Author : Lindsey McLeod
When the doorbell beeped, Henry didn’t bother looking up from the Independent Galactic Dispatch. It would beep again in a few moments, once the customer had glanced around the shop and decided that there was nothing they wished to peruse further. Even a potential purchaser, as unlikely as that idea was, could wait. Henry’s knowledge of the debate on legal rights for robotic cup holders was shabby at best, and the Indy was currently helping to rectify this.
A shadow fell across the page. Henry swallowed a sigh. “Can I help you?”
The woman was studying the dusty radio on the counter with a hint of disdain. “Yah, yah. I’m just looking.”
She didn’t immediately slide away from the counter though, so he was forced to politely endure her umbral encroachment with a thin smile. He watched her in annoyance, unable to fully devote himself to the grand pursuit of wisdom as she meandered about the room, picking up various objects with increasing ennui. One listless tentacle caressed a withered photograph of some twentieth century President Nobody. Prime Minister Something or Other. He wondered whether he could pass the coffee stain off as blood. A bit of tangible history.
The same tentacle fondled the engraving on an open silver locket with a gesture which was, if not a sibling then definitely a first cousin, of complete boredom. Her shoes made syncopated clicking noises.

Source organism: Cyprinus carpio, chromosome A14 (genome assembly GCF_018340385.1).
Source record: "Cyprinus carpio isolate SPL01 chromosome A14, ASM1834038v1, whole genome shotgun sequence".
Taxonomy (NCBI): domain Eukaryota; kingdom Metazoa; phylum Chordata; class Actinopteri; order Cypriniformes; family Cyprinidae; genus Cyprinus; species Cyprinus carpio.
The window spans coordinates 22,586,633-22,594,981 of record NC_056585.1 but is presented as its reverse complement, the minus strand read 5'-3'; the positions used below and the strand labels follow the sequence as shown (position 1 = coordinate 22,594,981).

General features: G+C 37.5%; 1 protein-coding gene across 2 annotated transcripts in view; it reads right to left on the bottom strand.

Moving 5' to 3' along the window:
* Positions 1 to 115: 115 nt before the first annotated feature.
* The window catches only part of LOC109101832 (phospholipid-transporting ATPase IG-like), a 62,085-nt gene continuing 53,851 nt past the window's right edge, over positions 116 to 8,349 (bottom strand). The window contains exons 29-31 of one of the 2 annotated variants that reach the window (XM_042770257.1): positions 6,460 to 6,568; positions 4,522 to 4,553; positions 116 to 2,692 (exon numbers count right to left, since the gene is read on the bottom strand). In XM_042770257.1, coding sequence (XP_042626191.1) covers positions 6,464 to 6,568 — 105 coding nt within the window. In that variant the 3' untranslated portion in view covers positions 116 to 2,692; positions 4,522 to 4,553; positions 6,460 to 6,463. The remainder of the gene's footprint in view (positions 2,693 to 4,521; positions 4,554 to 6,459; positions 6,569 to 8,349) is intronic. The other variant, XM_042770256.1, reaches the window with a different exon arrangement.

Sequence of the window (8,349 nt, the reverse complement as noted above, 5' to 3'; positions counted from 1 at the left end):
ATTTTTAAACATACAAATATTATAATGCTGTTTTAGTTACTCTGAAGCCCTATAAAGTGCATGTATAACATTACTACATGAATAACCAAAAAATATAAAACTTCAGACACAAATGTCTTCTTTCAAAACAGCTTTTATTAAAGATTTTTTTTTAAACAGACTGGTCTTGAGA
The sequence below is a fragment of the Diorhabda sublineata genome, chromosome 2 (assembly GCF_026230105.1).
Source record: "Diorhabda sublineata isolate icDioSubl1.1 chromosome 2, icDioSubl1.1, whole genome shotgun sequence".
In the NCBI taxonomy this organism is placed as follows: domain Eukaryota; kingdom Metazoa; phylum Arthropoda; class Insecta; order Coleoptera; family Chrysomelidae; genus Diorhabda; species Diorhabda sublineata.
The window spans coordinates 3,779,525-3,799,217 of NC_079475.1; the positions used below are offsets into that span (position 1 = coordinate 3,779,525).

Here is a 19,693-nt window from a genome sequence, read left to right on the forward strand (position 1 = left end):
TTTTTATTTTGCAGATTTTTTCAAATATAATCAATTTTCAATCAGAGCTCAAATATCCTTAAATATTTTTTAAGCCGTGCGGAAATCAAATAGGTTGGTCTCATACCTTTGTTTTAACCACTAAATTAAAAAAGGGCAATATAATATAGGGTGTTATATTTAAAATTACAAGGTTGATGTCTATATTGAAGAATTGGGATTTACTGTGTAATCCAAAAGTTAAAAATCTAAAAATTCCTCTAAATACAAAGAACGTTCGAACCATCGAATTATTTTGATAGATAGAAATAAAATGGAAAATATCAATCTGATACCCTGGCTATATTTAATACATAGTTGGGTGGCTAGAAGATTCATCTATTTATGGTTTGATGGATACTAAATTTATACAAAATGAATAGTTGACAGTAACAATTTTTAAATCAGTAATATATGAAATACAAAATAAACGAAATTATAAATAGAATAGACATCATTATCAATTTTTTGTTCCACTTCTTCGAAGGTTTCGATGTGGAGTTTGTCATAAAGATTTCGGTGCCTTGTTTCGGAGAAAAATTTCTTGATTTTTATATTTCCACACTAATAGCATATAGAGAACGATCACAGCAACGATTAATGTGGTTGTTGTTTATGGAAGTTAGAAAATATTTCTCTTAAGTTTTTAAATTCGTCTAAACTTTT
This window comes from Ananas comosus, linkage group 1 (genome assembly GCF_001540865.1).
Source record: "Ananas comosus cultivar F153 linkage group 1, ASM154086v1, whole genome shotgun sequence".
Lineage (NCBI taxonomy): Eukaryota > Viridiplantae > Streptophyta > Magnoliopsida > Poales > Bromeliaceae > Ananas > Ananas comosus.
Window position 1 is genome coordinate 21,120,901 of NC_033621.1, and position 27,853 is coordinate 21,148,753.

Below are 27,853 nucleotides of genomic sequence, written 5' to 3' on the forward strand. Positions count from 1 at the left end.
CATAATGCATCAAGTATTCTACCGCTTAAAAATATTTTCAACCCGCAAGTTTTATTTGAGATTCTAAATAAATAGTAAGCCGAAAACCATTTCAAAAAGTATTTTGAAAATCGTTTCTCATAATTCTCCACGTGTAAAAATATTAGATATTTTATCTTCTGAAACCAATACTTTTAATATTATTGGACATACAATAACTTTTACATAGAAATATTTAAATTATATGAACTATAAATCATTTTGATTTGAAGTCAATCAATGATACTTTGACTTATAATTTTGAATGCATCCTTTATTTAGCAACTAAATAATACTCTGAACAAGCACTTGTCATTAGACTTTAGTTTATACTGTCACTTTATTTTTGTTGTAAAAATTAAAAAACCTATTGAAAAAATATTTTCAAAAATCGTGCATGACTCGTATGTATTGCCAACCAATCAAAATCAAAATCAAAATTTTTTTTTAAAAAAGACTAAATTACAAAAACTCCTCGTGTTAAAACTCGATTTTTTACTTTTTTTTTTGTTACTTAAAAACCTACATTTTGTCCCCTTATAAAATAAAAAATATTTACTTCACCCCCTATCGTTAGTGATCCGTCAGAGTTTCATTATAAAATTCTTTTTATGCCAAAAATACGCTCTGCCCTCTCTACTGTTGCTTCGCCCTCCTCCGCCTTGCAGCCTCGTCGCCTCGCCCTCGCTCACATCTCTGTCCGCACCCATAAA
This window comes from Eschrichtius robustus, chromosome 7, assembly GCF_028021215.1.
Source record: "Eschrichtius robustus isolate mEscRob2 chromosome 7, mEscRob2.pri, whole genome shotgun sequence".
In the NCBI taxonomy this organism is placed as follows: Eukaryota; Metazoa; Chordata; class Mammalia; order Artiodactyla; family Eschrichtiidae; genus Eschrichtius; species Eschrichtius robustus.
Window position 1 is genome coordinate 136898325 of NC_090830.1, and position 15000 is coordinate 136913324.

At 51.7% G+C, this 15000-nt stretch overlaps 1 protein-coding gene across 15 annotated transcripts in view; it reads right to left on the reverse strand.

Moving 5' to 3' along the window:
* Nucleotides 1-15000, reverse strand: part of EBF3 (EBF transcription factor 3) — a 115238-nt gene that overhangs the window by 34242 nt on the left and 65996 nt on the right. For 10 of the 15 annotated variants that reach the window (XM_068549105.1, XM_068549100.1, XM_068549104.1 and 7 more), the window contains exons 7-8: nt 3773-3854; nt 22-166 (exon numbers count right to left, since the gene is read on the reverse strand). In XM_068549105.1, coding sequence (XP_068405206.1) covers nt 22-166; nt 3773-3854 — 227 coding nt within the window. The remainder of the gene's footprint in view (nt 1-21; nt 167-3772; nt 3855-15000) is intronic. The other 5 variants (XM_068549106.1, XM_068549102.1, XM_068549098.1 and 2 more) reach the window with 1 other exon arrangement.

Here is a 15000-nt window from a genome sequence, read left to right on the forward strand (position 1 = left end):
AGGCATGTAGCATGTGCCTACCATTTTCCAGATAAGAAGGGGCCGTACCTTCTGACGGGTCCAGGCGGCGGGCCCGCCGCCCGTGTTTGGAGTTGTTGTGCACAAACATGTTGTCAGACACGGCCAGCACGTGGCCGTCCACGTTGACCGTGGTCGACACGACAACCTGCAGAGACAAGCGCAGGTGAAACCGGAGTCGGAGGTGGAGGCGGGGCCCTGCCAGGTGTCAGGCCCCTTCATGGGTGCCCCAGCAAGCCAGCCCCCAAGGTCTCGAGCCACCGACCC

Henry returned his focus to the Indy, drawing his sprkker-weave cardigan closer around him. The Courts versus V-Type Holder 1138775 could wait until later. The advice column this week was about introverts. Interesting. Perhaps it had some useful information he could use. The subheadings read: Try reaching a new goal; Interact with people; Choose your own boundaries. The shadow fell again. He took a calming breath. If only interacting with people didn’t actually involve interacting with people. There was a whole galaxy out there and he’d be quite happy if it stayed that way instead of repeatedly barging into his little shop. “Can. I. Help. You?”
“These fortune telling cards,” the woman said, brandishing said item. “Have you tried them?”
Henry squinted at her. “Fortune telling is entirely outwith the realm of science.”
“That wasn’t my question.”
He felt hopelessly adrift. “Then no.”
She opened the pack and started shuffling them one by one. “Pick a card, any card,” the woman drawled.
Most of her eyes were a deep, lustrous brown. Challenging. He looked down at the Indy. Then back at her. He drew a card and glanced down. She eyed him impatiently. “Was it the Lovers?”
“Does it matter?”
“That wasn’t my question.”
He smiled in spite of himself. “Then yes.”